New publication: Exciton delocalization in aggregates of molecules

Entanglement of excitons holds great promise for the future of quantum computing, which would use individual molecular dyes as building blocks of their circuitry. Studying entangled excitonic eigenstates emerging in coupled molecular assemblies in near-field with submolecular resolution has the potential to bring insight into the photophysics of these fascinating quantum phenomena. In contrast to far-field spectroscopies, near-field spectroscopic mapping permits direct identification of the individual eigenmodes, type of exciton coupling, including excited states otherwise inaccessible in the far field (dark states). Here we combine tip-enhanced spectromicroscopy with atomic force microscopy to inspect delocalized single-exciton states of charged molecular assemblies engineered from individual perylenetetracarboxylic dianhydride (PTCDA) molecules. Hyperspectral mapping of the eigenstates and comparison with calculated many-body optical transitions reveals a second low-lying excited state of the anion monomers and its role in the exciton entanglement within the assemblies. We demonstrate control over the exciton coupling by switching the assembly charge states. Our results reveal the possibility of tailoring excitonic properties of organic dye aggregates for advanced functionalities and establish the methodology to address them individually at the nanoscale.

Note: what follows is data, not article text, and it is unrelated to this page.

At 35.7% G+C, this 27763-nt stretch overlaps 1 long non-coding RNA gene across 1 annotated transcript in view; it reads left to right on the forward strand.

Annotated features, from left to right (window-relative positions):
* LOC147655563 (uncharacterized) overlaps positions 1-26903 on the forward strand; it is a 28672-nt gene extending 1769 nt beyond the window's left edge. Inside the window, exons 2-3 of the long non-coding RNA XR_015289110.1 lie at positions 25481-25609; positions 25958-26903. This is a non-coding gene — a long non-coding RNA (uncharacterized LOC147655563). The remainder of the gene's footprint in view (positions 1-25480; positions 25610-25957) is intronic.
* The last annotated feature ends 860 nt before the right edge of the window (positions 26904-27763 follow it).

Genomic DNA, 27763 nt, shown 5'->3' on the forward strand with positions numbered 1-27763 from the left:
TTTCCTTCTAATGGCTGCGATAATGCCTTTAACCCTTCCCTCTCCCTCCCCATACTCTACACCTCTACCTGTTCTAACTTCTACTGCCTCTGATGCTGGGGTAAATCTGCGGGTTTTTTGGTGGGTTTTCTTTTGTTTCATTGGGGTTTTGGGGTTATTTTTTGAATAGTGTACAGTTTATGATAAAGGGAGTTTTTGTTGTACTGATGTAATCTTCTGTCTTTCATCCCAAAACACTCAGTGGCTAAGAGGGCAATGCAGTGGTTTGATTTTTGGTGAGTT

Link: Real Space Visualization of Entangled Excitonic States in Charged Molecular Assemblies, ACS Nano, doi://10.1021/acsnano.1c08816